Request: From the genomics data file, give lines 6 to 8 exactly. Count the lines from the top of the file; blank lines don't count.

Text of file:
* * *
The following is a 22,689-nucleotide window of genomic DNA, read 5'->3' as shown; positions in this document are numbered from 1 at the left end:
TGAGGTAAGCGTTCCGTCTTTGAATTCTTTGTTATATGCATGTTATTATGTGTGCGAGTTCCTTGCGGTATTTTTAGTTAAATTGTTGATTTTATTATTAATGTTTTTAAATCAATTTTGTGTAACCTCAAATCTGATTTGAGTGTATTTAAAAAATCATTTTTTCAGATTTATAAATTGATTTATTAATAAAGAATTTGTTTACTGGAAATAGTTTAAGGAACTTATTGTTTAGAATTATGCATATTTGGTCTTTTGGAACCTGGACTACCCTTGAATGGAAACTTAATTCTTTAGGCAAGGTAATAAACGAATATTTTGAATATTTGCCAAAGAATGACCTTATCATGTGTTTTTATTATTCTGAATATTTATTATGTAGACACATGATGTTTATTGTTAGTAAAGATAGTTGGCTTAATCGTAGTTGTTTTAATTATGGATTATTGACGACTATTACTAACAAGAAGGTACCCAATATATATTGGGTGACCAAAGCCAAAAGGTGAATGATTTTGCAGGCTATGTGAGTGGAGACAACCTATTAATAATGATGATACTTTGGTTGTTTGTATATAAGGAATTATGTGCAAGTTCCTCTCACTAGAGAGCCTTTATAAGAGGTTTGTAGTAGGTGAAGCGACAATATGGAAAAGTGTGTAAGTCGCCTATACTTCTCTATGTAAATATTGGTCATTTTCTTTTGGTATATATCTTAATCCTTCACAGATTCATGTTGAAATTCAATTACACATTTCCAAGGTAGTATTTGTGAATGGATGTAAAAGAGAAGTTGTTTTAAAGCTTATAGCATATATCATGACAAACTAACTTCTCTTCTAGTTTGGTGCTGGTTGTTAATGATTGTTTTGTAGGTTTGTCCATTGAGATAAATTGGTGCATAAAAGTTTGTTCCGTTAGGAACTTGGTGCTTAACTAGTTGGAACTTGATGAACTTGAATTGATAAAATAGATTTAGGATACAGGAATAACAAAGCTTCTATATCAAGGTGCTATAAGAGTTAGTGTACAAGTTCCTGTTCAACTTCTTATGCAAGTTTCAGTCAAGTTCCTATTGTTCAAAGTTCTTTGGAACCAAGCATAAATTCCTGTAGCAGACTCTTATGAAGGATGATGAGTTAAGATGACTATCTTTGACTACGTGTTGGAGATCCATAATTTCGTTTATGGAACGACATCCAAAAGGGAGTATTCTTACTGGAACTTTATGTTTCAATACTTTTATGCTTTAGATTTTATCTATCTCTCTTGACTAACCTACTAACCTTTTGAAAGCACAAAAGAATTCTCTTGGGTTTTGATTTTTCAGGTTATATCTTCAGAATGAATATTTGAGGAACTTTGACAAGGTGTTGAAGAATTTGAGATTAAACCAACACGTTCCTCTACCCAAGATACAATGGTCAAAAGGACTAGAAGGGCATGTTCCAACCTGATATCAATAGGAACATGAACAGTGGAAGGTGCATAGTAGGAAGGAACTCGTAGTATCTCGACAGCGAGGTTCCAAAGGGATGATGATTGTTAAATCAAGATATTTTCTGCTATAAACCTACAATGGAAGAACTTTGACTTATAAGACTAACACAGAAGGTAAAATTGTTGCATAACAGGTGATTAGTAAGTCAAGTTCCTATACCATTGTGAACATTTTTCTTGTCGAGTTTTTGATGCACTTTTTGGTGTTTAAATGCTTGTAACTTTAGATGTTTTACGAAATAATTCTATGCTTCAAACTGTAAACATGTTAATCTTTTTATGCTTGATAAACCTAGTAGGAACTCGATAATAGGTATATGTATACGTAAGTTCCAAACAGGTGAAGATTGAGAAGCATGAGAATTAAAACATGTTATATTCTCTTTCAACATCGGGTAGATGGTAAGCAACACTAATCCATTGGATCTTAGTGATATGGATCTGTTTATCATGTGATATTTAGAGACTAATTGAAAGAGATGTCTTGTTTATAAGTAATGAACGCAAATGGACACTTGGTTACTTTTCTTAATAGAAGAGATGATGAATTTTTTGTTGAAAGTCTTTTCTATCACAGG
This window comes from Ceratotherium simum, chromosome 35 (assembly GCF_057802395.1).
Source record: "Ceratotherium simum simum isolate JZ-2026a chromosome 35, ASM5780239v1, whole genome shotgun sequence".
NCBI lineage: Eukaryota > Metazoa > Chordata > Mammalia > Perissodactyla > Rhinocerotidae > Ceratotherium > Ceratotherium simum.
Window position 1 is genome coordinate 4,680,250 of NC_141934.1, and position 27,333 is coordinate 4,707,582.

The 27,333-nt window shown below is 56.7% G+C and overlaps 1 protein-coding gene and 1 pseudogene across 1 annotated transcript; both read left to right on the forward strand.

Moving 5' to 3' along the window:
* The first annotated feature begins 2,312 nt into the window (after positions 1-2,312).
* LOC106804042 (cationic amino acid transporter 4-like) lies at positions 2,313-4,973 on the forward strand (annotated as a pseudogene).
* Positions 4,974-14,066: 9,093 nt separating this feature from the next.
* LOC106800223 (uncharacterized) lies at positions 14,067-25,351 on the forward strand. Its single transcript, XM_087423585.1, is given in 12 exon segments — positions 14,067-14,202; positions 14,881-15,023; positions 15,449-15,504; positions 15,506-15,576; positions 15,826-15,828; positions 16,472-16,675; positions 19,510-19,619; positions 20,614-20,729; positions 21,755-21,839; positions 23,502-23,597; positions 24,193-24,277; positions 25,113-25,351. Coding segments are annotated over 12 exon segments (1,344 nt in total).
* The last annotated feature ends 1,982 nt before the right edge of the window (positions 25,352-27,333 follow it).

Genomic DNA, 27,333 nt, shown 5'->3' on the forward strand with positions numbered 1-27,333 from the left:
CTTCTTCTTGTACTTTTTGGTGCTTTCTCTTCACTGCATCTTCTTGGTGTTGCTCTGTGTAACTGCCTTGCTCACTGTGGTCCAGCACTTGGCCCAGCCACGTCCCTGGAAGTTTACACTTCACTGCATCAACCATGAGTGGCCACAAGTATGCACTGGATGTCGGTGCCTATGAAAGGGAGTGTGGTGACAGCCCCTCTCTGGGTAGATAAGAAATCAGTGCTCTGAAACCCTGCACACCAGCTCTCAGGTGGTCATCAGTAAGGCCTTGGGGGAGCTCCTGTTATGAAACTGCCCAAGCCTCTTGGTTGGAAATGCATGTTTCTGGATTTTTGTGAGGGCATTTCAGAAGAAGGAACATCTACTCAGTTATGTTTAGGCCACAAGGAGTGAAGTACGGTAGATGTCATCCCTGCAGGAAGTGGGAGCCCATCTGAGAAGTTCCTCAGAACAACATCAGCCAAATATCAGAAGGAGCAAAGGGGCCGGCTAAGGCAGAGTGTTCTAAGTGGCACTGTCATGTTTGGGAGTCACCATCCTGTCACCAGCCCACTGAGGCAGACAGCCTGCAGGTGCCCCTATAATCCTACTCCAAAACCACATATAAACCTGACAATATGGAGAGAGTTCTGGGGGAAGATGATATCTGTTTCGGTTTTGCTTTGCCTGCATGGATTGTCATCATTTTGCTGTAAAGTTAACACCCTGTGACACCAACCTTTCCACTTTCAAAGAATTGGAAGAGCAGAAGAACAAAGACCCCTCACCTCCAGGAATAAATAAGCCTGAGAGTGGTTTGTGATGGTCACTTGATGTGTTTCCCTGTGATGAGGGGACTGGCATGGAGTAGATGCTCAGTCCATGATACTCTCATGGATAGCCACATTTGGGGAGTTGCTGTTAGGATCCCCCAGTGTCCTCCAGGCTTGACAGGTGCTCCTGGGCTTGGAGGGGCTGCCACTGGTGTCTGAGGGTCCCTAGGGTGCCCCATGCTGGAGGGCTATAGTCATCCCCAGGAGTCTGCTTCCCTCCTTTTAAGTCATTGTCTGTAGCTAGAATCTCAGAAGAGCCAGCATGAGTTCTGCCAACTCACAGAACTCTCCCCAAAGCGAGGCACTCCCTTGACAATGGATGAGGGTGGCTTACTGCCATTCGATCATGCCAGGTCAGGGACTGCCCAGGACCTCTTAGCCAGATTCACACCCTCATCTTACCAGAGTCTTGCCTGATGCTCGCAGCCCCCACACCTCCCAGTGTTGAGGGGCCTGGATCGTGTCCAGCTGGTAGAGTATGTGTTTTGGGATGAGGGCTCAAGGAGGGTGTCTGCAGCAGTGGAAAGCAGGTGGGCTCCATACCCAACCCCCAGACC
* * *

Window position 1 is genome coordinate 4,680,250 of NC_141934.1, and position 27,333 is coordinate 4,707,582.

The 27,333-nt window shown below is 56.7% G+C and overlaps 1 protein-coding gene and 1 pseudogene across 1 annotated transcript; both read left to right on the forward strand.

Moving 5' to 3' along the window: